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 ARCHIVED TOPIC: Bowing on the 5 -tring


Please note this is an archived topic, so it is locked and unable to be replied to. You may, however, start a new topic and refer to this topic with a link: http://www.banjohangout.org/archive/79639

Devon Wells - Posted - 04/09/2007:  03:20:36


Been experimenting lately with bowing on the old banjo. I borrowed a mini (I think about 3/4 size) bow from an electric guitarist and I'm liking some of the sounds I'm getting.

I've never played a bowed instrument so my technique is more than a little cave man-esque. Found that it works best if I stick to the 1st string as my banjo and bridge are flat as Saskatchewan and therefore accessing other individual strings is ne impossible. Worked out a few fiddle tunes in G (Irish Washerwoman and Blackberry Blossom to be exact) that I can finger on the one string and bow with a primitive 'back forth' motion.

Wondering if anyone might have tried this kind of thing also and might have a tip or two on bowing technique. Right now I'm holding the bow towards the far end and making contact with the string about a 1/4 inch from the bridge. Hand gets achy fairly quickly but that may be just that it's a new movement for me.

Anyway, let me know if you have anything to add.

NINJO - Posted - 04/09/2007:  10:53:47


Ben Krakauer from Charlottesville, VA can bow the banjo. He teaches at the University of Virginia, you may be able to track him down throught he school webpage.

The best picker is the one having the most fun.

Tim2723 - Posted - 04/09/2007:  10:57:55


Hi Devon,

There's a lot of cool and strange effects you can get with a bow on instruments not normally associated with the technique.

As well as experimenting with the violin bow, there are also three neat things to check out.

Do a search for 'bowed psaltery' The instrument uses a small straight bow that is useful. It can be purchased separately from most dealers.

Usually on the same sites that offer bowed psaltery you'll find a device called a 'Jim Bow' that is becoming popular with hammered dulcimer players (check around the dulcimer sites). They are a handle with a curved piece of Nylon rod that acts as the bow. They look like a pastry cutter. The curved shape allows you access to the inside strings.

There is an electrical device called an E-Bow. It's basically a small hand held electromagnet that rock guitarists mess around with. It vibrates the strings by creating a magnetic field. Pretty cool.

Good luck!

You don't have to be loud. Just be so good that everybody shuts up and listens.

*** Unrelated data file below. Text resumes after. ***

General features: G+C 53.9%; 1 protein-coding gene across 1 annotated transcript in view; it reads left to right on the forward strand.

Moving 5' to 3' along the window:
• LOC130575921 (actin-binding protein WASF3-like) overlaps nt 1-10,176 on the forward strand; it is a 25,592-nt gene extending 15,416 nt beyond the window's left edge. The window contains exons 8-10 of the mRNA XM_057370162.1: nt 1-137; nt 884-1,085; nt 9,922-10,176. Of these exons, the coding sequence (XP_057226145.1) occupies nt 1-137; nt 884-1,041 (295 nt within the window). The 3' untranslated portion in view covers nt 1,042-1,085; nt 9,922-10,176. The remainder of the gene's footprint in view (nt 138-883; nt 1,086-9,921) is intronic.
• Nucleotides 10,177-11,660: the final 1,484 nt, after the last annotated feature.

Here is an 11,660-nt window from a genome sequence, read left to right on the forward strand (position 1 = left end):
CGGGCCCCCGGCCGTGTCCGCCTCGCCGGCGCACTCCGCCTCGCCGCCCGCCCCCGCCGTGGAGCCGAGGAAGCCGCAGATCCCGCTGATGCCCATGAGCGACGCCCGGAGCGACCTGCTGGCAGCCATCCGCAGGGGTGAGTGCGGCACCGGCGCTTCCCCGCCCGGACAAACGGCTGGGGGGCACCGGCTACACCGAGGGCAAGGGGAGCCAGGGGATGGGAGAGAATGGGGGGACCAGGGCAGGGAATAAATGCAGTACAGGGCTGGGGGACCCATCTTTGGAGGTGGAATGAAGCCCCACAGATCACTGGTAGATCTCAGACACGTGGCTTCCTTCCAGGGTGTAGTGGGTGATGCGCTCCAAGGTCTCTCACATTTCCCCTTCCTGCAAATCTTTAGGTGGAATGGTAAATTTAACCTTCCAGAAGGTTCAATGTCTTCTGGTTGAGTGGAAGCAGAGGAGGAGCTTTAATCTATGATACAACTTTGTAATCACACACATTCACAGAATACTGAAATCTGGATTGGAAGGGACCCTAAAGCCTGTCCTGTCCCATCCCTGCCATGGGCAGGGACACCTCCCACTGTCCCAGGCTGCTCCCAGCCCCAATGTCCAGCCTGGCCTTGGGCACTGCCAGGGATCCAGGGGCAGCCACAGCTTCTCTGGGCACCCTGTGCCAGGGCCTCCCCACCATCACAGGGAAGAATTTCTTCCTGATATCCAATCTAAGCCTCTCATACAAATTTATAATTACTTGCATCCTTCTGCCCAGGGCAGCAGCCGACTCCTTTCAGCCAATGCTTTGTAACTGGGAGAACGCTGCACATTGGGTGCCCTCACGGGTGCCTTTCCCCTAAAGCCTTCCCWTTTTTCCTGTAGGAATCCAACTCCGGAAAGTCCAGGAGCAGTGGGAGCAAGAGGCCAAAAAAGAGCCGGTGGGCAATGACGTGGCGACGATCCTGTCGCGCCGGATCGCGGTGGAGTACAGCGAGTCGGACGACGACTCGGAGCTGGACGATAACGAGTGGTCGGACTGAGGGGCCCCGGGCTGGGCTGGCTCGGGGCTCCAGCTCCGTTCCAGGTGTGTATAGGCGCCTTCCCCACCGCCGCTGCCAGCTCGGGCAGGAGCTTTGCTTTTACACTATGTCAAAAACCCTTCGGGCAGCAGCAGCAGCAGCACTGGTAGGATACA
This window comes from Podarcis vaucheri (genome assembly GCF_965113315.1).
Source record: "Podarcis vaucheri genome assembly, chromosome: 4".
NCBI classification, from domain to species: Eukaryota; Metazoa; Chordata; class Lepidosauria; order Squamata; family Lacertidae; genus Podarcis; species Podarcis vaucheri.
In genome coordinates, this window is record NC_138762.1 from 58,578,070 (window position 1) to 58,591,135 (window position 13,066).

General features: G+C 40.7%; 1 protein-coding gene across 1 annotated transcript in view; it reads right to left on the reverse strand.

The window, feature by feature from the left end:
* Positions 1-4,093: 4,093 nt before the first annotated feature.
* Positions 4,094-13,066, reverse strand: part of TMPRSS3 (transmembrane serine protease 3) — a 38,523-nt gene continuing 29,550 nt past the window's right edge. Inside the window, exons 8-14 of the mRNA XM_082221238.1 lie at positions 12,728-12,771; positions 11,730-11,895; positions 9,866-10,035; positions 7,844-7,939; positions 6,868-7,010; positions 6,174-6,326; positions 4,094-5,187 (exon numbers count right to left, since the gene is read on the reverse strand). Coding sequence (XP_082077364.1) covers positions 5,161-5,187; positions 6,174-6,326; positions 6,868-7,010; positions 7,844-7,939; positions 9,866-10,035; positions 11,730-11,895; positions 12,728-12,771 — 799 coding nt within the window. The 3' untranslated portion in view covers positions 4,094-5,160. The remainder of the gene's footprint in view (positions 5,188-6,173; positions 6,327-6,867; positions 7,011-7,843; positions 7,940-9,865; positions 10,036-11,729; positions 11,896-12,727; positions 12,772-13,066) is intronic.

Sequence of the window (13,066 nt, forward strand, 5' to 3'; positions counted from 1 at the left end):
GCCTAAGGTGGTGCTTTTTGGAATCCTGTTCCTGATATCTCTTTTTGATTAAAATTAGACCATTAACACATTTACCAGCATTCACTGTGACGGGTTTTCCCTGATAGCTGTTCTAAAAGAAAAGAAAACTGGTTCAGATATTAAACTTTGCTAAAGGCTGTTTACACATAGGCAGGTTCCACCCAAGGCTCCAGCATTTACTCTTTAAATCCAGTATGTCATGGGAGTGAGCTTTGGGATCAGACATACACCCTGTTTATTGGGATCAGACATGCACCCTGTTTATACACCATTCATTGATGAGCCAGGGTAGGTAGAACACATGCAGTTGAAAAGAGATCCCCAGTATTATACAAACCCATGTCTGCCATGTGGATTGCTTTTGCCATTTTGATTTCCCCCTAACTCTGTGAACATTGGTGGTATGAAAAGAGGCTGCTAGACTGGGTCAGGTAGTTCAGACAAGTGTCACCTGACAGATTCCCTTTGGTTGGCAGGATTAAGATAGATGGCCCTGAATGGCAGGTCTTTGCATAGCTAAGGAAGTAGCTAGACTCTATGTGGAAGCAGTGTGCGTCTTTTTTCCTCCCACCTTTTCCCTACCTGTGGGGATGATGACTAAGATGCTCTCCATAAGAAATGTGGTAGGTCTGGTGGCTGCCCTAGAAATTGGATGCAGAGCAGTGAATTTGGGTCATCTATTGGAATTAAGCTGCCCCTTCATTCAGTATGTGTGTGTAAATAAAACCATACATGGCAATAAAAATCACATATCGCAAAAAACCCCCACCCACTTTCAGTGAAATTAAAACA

Tim2723 - Posted - 04/09/2007:  11:10:55


Oh yeah, and your question about bow technique. Try bowing closer to the neck, even somewhat on the neck itself. Hold the bow overhand (like a cellist) and don't be afraid to hold the banjo between your knees like a cello. Try tilting the bow slightly in your hand so the the 'leading edge' of the hairs contact the string rather than the flat of the hairs. A bow imparts tremendous energy to the strings compared to a pick, and you have to control that or the strings just vibrate wildly. When you bow near the bridge, you're actually sending some of that energy into the wood and directly to the head. Tilting the bow reduces the energy and lets you move away from the bridge where other tones can be found. Because the plane of the strings is flat, you can also have fun bowing full chords, which is something the fiddle can't really do too well.

You'll probably find that the sound is nicer on the plain steel strings. If you look at fiddle strings you'll see that they are made very differently from other strings. The heavy strings are 'wrapped' rather than 'wound' which gives all the strings on a fiddle a smooth surface. Violin bows really aren't made for the rough wound surface of banjo strings, but don't let that stop you from experimenting. It can be a bit hard on the bow hairs though. The design of the Jim Bow accomodates that by replacing the fragile hairs with solid Nylon so that it works with the wound strings of the dulcimer, and that's really the tool for the job if you can get one.

Have fun with it!

You don't have to be loud. Just be so good that everybody shuts up and listens.


Edited by - Tim2723 on 04/09/2007 11:24:30

Tim2723 - Posted - 04/09/2007:  11:37:46


And again, oh yeah. (Sorry guys, I'm just trying to be helpful and I keep thinking of more stuff!)

The cramping in your hand is pretty normal when you're learning something new. Remember, there is no wrong way to hold the bow for what you're doing. Try holding your thumb on the frog of the bow (the part that slides back and forth when you tighten the hair). Your hand is more open that way. You can even go ahead and just hold it in your fist if that's comfortable. There is no wrong way, there's just the fun of experimenting.

You don't have to be loud. Just be so good that everybody shuts up and listens.


Edited by - Tim2723 on 04/09/2007 11:43:10

Devon Wells - Posted - 04/09/2007:  12:55:56


Tons of thanks for all the info and advice. I will almost certainly pick up a Jim Bow. I'll also try holding the bow on the frog (great word) and closer towards the neck.